African Peacebuilding Network Writing and Dissemination Training Workshop II

December 11–13, 2017 | Rabat, Morocco

The African Peacebuilding Network (APN) of the Social Science Research Council (SSRC) in collaboration with the African Institute for Peacebuilding and Conflict Transformation (AIPECT) organized the African Peacebuilding Network Writing and Dissemination Training Workshop. The three-day event took place from 11th to 13th of December 2017 in Rabat, the Kingdom of Morocco.

The workshop brought together the 2017 cohort of APN grantees made up of 16 researchers and practitioners from eleven African countries, five resource persons and lecturers from Nigeria, Canada, and the United States. The workshop afforded the grantees with the opportunity to present their research findings in the form of draft manuscripts to their peers as well as mentors, receive feedback on their manuscripts, network with each other, mentors, AIPECT colleagues and practitioners in Morocco’s leading research and policy institutions. Apart from the plenary lectures and one-one-one working sessions during the workshop, participants also visited places of interest in Rabat, including the parliament, National Human Rights Council-Morocco (CNDH-Maroc), and the Rabita Mohammadia des Oulemas, the Hassan Tower, and the tomb of Mohammed V.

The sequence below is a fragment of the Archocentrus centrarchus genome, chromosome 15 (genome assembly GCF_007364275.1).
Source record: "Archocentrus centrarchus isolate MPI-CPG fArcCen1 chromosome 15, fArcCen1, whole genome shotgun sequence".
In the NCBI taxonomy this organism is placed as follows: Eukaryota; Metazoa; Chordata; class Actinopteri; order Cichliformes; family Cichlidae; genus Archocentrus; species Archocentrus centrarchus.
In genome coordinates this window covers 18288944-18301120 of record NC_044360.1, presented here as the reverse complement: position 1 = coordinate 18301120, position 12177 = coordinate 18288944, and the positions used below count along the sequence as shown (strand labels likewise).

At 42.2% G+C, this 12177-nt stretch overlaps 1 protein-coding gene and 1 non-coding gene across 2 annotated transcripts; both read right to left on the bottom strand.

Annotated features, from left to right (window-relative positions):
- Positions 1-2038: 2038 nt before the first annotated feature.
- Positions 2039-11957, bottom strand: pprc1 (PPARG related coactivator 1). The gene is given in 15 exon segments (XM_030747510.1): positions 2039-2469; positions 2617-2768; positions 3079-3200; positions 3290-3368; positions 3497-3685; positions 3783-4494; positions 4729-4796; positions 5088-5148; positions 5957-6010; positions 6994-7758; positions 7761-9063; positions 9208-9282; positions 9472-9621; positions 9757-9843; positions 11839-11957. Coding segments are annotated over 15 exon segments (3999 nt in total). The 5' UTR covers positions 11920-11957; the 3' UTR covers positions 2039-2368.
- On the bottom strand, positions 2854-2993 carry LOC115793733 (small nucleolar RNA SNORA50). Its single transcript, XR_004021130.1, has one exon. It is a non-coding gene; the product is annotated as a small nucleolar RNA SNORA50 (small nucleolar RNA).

The opening session of the workshop features two speeches deliver by special guests, Mr. Mohamed Ayat, a special Advisor to the Prosecutor of the International Criminal Court (ICC) on Cooperation with the Middle East and North Africa (MENA), and Mr. Phinith Chanthalangsy, the head of the Social and Human Sciences at the United Nations Educational, Scientific, and Cultural Organization (UNESCO) office for the Maghreb in Rabat. Welcome remarks were also made by Dr. Cyril Obi the Program Director for APN-SSRC, and Dr. Mohamed Gain, President of AIPECT.

Dr. Thomas Tieku, an associate professor of political science at King’s University College, Western University in Ontario, delivered the first lecture at the workshop on the topic ‘’Perspectives to Peacebuilding in Africa: An Overview.’’ His lecture made strong references on the political situation in Africa as well as highlighting the main sources of conflict and factors hindering the peace and stability of the continent. Dr. Tieku spoke to the link between inequitable distribution of natural resources, and  ineffective governance and violent conflict. He also emphasized the need to promote peacebuilding by inculcating values of peace into the minds of African citizens. He also suggested giving equal opportunities to all citizens without discrimination as a way of promoting peace and good governance.